Written evidence submitted by Committee the Cultural Transformation Director at the House of Commons


  1. Thank you for the opportunity to contribute to the Committee on Standards inquiry into the Code of Conduct.


  1. The Cultural Transformation Team was established following the report of Dame Laura Cox into the bullying and harassment of House of Commons Service staff, to address the underlying cultural issues that allowed a culture of bullying and harassment to prevail. Although initially focused on the culture of the House Service, we intend to broaden the scope of our work in 2021 to support the wider Parliamentary community to follow the Behaviour Code.


  1. This submission is therefore concerned with how the Code of Conduct supports positive working relationships in Parliament and how it might be a tool for continued progress in this area.

What values, attitudes and behaviours should the Code of Conduct for MPs seek to encourage or discourage? How far is the Code of Conduct consistent with other codes that have effect within Parliament, that is, the Parliamentary Behaviour Code and the House of Lords Code of Conduct?

  1. The Behaviour Code was adopted by resolution of the House on 19 July 2018 as a statement of the standards of behaviour expected of everybody in the Parliamentary community, in response to allegations of a culture of bullying, harassment and sexual misconduct in Parliament.


  1. The Code of Conduct refers to the Behaviour Code in the following ways. As a principle of conduct, Members are expected to observe the principles set out in the Parliamentary Behaviour Code of respect, professionalism, understanding others’ perspectives, courtesy, and acceptance of responsibility (para 9). In the Rules section, “a Member must treat their staff and all those visiting or working for or with Parliament with dignity, courtesy and respect (para 18).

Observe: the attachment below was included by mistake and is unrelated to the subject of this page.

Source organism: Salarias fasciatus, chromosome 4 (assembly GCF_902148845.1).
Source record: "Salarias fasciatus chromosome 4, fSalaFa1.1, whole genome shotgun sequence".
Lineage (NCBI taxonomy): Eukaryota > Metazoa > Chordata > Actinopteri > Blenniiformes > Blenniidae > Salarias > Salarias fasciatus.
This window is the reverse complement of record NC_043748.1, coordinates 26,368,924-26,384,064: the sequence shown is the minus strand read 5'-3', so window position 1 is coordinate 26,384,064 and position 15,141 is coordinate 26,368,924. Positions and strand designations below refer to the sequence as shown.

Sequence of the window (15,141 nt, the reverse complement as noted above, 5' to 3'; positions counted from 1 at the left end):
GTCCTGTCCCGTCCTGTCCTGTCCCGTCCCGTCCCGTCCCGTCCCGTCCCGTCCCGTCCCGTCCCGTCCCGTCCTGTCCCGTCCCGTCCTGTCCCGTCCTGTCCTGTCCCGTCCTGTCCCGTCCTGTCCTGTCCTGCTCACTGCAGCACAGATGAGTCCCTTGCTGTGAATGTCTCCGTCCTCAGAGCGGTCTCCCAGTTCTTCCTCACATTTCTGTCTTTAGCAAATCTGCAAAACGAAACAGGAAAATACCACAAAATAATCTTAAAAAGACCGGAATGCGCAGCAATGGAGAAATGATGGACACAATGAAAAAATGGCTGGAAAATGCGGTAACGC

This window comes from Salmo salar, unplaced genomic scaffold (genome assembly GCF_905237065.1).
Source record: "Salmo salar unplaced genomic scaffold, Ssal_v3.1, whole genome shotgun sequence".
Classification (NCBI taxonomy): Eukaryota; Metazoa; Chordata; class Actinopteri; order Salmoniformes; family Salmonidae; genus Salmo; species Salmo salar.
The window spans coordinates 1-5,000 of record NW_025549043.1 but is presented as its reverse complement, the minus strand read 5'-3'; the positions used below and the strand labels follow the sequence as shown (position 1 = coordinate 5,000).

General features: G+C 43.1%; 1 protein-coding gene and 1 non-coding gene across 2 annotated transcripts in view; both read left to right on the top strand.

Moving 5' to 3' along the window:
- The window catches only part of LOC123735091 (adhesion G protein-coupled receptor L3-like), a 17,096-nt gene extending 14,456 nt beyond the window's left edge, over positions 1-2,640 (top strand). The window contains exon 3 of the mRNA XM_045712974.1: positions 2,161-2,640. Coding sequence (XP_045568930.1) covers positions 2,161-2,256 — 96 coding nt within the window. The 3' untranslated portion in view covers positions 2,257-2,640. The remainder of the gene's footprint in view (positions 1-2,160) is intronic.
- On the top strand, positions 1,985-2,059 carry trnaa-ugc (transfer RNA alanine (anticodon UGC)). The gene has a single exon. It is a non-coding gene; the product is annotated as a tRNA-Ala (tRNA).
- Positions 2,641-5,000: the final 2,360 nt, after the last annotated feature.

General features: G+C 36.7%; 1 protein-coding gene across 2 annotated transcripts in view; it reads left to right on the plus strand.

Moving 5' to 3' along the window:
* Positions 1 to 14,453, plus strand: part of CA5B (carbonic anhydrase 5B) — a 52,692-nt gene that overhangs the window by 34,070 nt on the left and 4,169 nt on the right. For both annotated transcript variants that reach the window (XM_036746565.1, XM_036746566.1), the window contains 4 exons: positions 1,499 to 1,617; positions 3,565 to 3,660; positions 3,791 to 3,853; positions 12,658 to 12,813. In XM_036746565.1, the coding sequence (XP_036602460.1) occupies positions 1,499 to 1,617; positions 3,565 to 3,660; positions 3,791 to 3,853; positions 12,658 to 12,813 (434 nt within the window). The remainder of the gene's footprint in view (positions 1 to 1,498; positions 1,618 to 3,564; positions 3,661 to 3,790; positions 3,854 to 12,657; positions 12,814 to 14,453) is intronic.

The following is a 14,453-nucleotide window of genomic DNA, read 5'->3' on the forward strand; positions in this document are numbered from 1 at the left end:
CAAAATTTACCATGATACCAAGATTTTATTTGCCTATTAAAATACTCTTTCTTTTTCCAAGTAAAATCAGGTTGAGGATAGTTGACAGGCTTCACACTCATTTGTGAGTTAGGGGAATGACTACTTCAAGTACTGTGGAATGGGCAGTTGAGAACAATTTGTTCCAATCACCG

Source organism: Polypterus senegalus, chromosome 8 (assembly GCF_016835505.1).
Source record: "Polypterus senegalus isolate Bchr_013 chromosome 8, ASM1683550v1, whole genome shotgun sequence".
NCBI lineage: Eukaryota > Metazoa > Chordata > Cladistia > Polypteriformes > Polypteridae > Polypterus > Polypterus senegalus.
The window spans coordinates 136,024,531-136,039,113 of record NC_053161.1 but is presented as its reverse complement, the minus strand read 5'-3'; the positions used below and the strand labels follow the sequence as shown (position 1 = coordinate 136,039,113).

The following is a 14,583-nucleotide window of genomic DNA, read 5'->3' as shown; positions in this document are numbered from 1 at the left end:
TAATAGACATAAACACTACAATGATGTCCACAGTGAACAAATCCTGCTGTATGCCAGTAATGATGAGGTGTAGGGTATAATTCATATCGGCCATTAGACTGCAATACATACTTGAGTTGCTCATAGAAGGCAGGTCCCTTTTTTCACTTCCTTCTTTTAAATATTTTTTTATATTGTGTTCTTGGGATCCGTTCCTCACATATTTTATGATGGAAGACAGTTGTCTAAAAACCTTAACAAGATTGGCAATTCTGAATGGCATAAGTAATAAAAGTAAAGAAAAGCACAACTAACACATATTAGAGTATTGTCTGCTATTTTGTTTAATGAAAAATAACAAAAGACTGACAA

1. It is helpful that these expectations are set out so clearly and prominently in the Code of Conduct.


  1. The Code of Conduct for Members of the House of Lords states that behaviour that amounts to bullying, harassment or sexual misconduct is a breach of the Code, and relevant definitions are provided in the Guide to the Rules. The extent to which breaches of the Behaviour Code can be investigated is not well understand; making this information similarly prominent in the Code of Conduct for MPs would therefore be helpful.  


How can the requirements of the Code be communicated better to MPs?

  1. As inquiry witnesses have observed, the Guide to the Rules is primarily focused on requirements relating to financial interests and lobbying. Although, certain tenets of the Behaviour Code do not easily lend themselves to formal rules and requirements (for example, understanding others’ perspectives), it would be helpful to provide MPs with positive examples of what the Code means in practice and how to abide by it. Rules and sanctions clearly play an important role in ensuring a culture of dignity and respect. However, it is equally important to support and encourage positive behaviours.


  1. Others will be better equipped to advise on whether this is best achieved via the Code and Guide to the Rules itself or by separate guidance. However, we would be happy to assist the Parliamentary Commissioner for Standards, if desired, with producing examples and guidance on how to access further support.
  2. Aside from its incorporation into the Code of Conduct and the prominent display of posters throughout the Parliamentary Estate, the main vehicle for raising awareness of the Behaviour Code thus far has been the Valuing Everyone training. As of 31 December 2020, this had been completed by 572 MPs. The training is designed to ensure that everyone working in the House is able to recognise bullying, harassment and sexual misconduct, and feels confident taking action to tackle and prevent it. An evaluation report in September 2020 found that over 90% of MPs who attended the training and completed a feedback form found the course to be effective at increasing their ability to recognise unacceptable behaviour and signposting to further support. The impact and effectiveness of the training is included in the terms of reference for the 18-month review of the ICGS and we will consider whether, when and how training might be offered in future, following the publication of that report.


  1. Other means by which the House Service is supporting MPs to adopt positive behaviours in line with the Behaviour Code are:



  1. We stand ready to assist with any work to support the embedding of the Code arising from the Committee’s inquiry or the subsequent review by the Parliamentary Commissioner for Standards.


Sarah Petit
Cultural Transformation Director

1 February 2021